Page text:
We posted our original cover vault a few weeks ago and have had a tremendous response from the guys who we are posting about, and the many people who were firmly entrenched in the scene back then. Memories and old friendships have been rekindled and stories retold of the glory years.

After some debate over who was actually on our original cover we found out it was Stuart Johnstone. We got in touch with Stu and asked him a few questions about the cover and his era of snowboarding. After digging through his boxes of old mags and photos he got back to us and shared his thoughts with us...

Tell us about the shot Stu, who took it and did it come about?

1994 was my first season in the states, I'd decided to base myself there because at that time the Tahoe area was the epicentre of professional snowboarding with Squaw valley offering the best combination of pipe, park and free riding. I arrived not knowing anybody or having any hook ups, just the goal of becoming a pro. I was accepted into the local crew and made life long friends.

I was stoked to be asked along on some photo shoots by Scott, he was working with the biggest names in the sport at the time.

That pipe was super fun, I rode it nearly everyday unless it snowed. Squaw had a pipe cutter, which was new and exciting technology at that stage, and the park maintenance guys were legends. One of my fondest memories of that season is when they groomed the pipe and kept it closed for the morning so I could session it on my birthday.

What was the scene like back in 1994? Who was killing it?

The scene was amazing back then everything was new and progressive we were experimenting with so many new tricks like hitting street rails, switch airs and one foots. No area of the mountain was out of bounds so we rode everything. It was super raw, kind of that whole youth against establishment thing. There was definitely a big skate influence and there was a real camaraderie between the top guys, especially with the few Aussie riders that visited during the later part of that season.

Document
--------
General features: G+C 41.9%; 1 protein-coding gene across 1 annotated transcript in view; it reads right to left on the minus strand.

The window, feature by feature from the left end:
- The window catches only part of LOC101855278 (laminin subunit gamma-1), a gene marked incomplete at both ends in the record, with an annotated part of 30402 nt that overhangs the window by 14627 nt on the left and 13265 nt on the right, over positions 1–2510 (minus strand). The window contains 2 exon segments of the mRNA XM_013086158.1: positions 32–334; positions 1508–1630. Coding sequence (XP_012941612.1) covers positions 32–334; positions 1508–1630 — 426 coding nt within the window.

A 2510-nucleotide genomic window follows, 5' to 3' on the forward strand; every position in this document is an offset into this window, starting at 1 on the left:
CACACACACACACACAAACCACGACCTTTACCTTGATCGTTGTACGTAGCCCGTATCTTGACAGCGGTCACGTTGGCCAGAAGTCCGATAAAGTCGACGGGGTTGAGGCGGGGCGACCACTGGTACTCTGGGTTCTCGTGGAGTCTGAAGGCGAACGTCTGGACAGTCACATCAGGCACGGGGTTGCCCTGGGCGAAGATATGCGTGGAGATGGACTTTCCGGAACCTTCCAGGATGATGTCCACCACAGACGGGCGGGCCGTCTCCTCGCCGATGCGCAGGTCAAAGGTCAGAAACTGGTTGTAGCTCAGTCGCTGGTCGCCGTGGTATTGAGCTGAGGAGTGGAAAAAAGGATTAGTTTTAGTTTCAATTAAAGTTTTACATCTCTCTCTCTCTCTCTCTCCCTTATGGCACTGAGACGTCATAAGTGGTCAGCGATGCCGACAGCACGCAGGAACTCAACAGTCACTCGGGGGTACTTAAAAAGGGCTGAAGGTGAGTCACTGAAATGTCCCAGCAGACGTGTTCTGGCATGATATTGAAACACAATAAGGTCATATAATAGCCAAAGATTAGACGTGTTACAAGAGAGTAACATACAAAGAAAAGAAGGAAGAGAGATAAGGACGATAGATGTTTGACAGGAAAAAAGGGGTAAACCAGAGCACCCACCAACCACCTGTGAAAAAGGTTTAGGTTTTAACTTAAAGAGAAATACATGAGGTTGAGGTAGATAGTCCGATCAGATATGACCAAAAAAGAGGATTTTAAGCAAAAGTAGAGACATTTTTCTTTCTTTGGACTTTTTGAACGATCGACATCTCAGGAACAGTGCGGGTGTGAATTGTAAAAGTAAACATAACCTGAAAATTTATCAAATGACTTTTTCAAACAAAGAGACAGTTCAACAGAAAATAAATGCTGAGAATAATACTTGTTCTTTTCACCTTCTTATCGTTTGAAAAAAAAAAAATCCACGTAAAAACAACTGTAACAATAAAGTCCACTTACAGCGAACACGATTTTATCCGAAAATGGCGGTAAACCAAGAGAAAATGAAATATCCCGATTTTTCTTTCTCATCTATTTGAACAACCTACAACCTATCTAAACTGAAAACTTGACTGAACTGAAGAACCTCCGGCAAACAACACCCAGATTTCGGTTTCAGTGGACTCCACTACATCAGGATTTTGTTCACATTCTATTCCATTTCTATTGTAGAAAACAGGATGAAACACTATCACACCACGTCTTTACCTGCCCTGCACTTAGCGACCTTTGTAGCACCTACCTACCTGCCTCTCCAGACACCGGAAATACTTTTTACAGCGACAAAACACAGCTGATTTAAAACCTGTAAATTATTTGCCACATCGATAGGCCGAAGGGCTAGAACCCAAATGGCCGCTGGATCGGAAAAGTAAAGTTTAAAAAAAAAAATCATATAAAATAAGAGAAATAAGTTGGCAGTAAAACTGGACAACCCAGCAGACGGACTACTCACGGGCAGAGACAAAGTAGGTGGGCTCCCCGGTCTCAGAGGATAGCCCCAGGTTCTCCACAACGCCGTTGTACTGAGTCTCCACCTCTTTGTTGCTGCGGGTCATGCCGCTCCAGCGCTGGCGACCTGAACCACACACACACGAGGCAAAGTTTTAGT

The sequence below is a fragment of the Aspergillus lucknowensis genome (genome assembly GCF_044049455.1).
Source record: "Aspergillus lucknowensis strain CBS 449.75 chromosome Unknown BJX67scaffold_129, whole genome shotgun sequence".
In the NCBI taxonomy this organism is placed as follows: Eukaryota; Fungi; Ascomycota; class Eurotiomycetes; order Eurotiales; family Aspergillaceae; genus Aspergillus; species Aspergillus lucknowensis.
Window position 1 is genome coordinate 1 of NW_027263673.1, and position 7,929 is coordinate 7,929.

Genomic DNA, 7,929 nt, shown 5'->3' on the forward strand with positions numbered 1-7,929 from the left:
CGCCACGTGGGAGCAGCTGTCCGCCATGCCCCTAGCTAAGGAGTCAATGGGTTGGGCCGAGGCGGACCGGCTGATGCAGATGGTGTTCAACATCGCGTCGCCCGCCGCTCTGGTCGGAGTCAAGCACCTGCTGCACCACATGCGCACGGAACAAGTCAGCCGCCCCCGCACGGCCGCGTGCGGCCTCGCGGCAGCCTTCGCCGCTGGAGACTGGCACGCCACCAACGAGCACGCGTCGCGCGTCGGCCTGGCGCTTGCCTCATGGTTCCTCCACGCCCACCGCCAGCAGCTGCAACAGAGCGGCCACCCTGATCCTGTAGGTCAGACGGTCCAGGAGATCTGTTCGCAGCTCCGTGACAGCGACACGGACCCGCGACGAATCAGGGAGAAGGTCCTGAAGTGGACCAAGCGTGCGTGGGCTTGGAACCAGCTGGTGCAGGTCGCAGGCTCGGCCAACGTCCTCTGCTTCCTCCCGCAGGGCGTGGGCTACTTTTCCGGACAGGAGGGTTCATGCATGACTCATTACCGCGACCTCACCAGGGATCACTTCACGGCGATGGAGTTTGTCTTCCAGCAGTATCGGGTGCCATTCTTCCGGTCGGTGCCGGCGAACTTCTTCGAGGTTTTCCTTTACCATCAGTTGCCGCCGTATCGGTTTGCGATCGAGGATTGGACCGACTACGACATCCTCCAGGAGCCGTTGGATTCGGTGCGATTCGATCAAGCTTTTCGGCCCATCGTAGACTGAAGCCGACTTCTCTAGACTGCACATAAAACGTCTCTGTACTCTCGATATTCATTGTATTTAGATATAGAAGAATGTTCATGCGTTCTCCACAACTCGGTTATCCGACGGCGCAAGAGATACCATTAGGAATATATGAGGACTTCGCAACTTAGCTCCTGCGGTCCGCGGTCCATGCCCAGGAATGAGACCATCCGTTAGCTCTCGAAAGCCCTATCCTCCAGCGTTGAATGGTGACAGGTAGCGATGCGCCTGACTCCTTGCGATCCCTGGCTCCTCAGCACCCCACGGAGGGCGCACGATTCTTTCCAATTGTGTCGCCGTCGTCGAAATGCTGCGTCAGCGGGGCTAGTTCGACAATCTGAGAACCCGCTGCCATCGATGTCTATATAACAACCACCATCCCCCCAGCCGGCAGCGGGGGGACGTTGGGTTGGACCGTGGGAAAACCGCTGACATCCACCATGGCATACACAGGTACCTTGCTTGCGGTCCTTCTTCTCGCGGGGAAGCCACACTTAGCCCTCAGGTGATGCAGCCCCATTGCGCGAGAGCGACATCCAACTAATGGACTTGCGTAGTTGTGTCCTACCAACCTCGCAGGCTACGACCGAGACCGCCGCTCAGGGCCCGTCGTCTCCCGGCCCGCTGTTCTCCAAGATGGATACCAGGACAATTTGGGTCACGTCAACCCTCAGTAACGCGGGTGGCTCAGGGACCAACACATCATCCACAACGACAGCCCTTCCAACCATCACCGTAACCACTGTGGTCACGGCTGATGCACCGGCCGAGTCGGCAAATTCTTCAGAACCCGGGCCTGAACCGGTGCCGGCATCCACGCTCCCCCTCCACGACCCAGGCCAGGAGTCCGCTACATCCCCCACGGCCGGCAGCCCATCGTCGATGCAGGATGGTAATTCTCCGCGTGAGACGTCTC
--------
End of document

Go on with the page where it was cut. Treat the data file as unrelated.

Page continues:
This is the era when the true legends and innovators arrived such as Jamie Lynn and Terje Haakonsen. I was more inspired by the Euro guys their style was more polished.

Tell us what it meant to be a “pro” back in the 90’s?

For me making it as a pro at that stage was the number one goal. I was obsessed. I would eat, drink and sleep snowboarding. I'd just recently been asked to join Burton and Volcom, Oakley was to come soon after so I was very lucky in that respect, I'm still thank full for the help those guys gave me. Corporate sponsorship was yet to really develop for individual riders but was being seen at major events. No energy drinks then just Snapple.

1994 was the first year I started competing in ISF sanctioned events mostly the APSS (American Professional Snowboard Series). FIS was yet to take over.

There was no internet so networking was a lot more difficult and traveling to contests was a logistical nightmare sometimes I'd have friends just turning up on my door step and vice versa, good times for sure.

Where has life taken you post snowboarding?

Surfing now fills the gap that snowboarding once did. It's also taken me to some amazing locations throughout the Pacific and Indian Ocean although being a little closer to the equator. I sell surfboards for a living and the best thing about surfing is I'm still progressing. I spend every chance I get in the ocean when I'm not with my number one love, my amazing two year old boy, who I hope will also enjoy surfing, skating and snowboarding.

It's been fun digging back into the memory banks and thinking back to the start of my snowboarding career, but the one thing that keeps ringing true about all the experiences I had is the amazing people I shared them with.....

1994 Cover Stu Johnstone Stu Johnstone. Squaw Valley Halfpipe, 1994. PIC: Scott Needham